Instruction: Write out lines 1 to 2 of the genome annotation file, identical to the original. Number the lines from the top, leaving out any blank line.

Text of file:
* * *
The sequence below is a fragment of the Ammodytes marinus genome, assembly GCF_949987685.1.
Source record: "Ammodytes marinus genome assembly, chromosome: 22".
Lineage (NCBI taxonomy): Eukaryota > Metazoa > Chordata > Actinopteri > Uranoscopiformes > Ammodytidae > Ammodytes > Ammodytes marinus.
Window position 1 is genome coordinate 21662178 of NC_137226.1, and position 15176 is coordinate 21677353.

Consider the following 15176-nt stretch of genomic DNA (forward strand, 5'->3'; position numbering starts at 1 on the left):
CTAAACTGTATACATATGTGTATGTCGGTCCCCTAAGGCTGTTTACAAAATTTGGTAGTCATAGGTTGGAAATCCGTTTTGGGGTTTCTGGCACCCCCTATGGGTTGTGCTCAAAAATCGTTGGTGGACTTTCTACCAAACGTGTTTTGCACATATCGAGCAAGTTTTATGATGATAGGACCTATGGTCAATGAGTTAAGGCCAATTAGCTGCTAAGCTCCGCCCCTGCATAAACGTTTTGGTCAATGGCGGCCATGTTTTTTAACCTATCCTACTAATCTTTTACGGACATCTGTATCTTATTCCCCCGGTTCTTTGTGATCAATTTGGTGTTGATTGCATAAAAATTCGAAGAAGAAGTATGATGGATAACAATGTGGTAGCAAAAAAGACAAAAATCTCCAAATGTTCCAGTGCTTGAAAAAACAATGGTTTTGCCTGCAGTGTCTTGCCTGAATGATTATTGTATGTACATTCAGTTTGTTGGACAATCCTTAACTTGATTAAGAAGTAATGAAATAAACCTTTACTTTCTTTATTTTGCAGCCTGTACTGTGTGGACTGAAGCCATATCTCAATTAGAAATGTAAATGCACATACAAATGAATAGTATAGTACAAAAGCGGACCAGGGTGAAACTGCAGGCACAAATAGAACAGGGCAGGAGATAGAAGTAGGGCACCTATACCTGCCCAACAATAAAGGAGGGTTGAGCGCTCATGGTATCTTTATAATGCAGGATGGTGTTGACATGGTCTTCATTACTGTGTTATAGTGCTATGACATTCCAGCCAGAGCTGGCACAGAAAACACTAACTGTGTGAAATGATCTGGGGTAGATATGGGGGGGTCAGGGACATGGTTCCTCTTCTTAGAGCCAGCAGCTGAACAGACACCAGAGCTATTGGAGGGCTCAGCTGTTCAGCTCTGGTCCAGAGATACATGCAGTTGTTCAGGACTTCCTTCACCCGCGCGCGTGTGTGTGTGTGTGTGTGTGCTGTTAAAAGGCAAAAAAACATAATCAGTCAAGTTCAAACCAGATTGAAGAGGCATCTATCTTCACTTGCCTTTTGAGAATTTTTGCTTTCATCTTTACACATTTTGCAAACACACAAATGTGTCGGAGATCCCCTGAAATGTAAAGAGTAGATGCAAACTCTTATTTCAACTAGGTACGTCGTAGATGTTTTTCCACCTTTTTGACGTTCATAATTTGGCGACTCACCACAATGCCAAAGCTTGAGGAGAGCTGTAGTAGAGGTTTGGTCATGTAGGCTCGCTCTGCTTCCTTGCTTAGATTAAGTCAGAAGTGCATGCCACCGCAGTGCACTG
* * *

The sequence below is a fragment of the Ammodytes marinus genome, assembly GCF_949987685.1.
Source record: "Ammodytes marinus genome assembly, chromosome: 22".